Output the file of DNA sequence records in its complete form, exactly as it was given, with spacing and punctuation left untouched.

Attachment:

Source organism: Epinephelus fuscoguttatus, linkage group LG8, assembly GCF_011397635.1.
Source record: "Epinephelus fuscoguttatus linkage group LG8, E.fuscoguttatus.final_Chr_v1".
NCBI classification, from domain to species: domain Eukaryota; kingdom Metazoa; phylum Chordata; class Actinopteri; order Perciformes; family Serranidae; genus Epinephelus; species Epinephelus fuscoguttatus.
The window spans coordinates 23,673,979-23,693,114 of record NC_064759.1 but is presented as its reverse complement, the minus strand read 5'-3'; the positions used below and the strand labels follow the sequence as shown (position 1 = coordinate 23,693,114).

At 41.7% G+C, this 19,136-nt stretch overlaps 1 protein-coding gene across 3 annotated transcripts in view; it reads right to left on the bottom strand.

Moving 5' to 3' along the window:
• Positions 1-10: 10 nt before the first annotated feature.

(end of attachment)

Source organism: Epinephelus fuscoguttatus, linkage group LG8, assembly GCF_011397635.1.
Source record: "Epinephelus fuscoguttatus linkage group LG8, E.fuscoguttatus.final_Chr_v1".
NCBI classification, from domain to species: domain Eukaryota; kingdom Metazoa; phylum Chordata; class Actinopteri; order Perciformes; family Serranidae; genus Epinephelus; species Epinephelus fuscoguttatus.
The window spans coordinates 23,673,979-23,693,114 of record NC_064759.1 but is presented as its reverse complement, the minus strand read 5'-3'; the positions used below and the strand labels follow the sequence as shown (position 1 = coordinate 23,693,114).

At 41.7% G+C, this 19,136-nt stretch overlaps 1 protein-coding gene across 3 annotated transcripts in view; it reads right to left on the bottom strand.

Moving 5' to 3' along the window:
• Positions 1-10: 10 nt before the first annotated feature.